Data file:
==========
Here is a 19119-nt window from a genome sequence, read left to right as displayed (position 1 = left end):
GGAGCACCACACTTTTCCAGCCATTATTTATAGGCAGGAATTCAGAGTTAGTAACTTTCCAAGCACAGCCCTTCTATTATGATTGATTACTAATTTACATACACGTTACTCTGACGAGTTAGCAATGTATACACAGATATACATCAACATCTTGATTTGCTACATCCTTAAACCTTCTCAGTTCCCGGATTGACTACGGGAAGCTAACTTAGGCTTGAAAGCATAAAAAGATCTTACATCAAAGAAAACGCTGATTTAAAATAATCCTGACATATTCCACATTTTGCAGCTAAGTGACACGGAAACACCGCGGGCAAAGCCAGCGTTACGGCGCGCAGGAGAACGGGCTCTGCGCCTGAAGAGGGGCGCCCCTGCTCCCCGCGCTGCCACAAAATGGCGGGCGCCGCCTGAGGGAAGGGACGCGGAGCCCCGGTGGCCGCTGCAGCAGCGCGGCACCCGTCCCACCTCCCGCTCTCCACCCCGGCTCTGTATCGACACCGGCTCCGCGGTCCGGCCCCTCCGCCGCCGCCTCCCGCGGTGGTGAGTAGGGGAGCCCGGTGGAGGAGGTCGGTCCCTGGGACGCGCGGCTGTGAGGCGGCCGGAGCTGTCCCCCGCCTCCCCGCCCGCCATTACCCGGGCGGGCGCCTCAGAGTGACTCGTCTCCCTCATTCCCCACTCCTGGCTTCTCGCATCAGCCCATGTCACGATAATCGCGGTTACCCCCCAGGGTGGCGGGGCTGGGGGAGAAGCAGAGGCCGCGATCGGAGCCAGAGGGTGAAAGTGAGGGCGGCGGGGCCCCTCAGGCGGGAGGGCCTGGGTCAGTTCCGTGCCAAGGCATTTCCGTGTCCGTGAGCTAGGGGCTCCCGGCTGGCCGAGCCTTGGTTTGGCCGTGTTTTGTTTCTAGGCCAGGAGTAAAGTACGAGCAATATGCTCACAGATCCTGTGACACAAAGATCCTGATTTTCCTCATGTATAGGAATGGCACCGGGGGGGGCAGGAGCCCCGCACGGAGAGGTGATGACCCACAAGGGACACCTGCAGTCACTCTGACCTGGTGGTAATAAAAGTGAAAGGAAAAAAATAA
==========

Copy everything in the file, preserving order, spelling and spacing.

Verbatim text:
Here is a 19119-nt window from a genome sequence, read left to right as displayed (position 1 = left end):
GGAGCACCACACTTTTCCAGCCATTATTTATAGGCAGGAATTCAGAGTTAGTAACTTTCCAAGCACAGCCCTTCTATTATGATTGATTACTAATTTACATACACGTTACTCTGACGAGTTAGCAATGTATACACAGATATACATCAACATCTTGATTTGCTACATCCTTAAACCTTCTCAGTTCCCGGATTGACTACGGGAAGCTAACTTAGGCTTGAAAGCATAAAAAGATCTTACATCAAAGAAAACGCTGATTTAAAATAATCCTGACATATTCCACATTTTGCAGCTAAGTGACACGGAAACACCGCGGGCAAAGCCAGCGTTACGGCGCGCAGGAGAACGGGCTCTGCGCCTGAAGAGGGGCGCCCCTGCTCCCCGCGCTGCCACAAAATGGCGGGCGCCGCCTGAGGGAAGGGACGCGGAGCCCCGGTGGCCGCTGCAGCAGCGCGGCACCCGTCCCACCTCCCGCTCTCCACCCCGGCTCTGTATCGACACCGGCTCCGCGGTCCGGCCCCTCCGCCGCCGCCTCCCGCGGTGGTGAGTAGGGGAGCCCGGTGGAGGAGGTCGGTCCCTGGGACGCGCGGCTGTGAGGCGGCCGGAGCTGTCCCCCGCCTCCCCGCCCGCCATTACCCGGGCGGGCGCCTCAGAGTGACTCGTCTCCCTCATTCCCCACTCCTGGCTTCTCGCATCAGCCCATGTCACGATAATCGCGGTTACCCCCCAGGGTGGCGGGGCTGGGGGAGAAGCAGAGGCCGCGATCGGAGCCAGAGGGTGAAAGTGAGGGCGGCGGGGCCCCTCAGGCGGGAGGGCCTGGGTCAGTTCCGTGCCAAGGCATTTCCGTGTCCGTGAGCTAGGGGCTCCCGGCTGGCCGAGCCTTGGTTTGGCCGTGTTTTGTTTCTAGGCCAGGAGTAAAGTACGAGCAATATGCTCACAGATCCTGTGACACAAAGATCCTGATTTTCCTCATGTATAGGAATGGCACCGGGGGGGGCAGGAGCCCCGCACGGAGAGGTGATGACCCACAAGGGACACCTGCAGTCACTCTGACCTGGTGGTAATAAAAGTGAAAGGAAAAAAATAA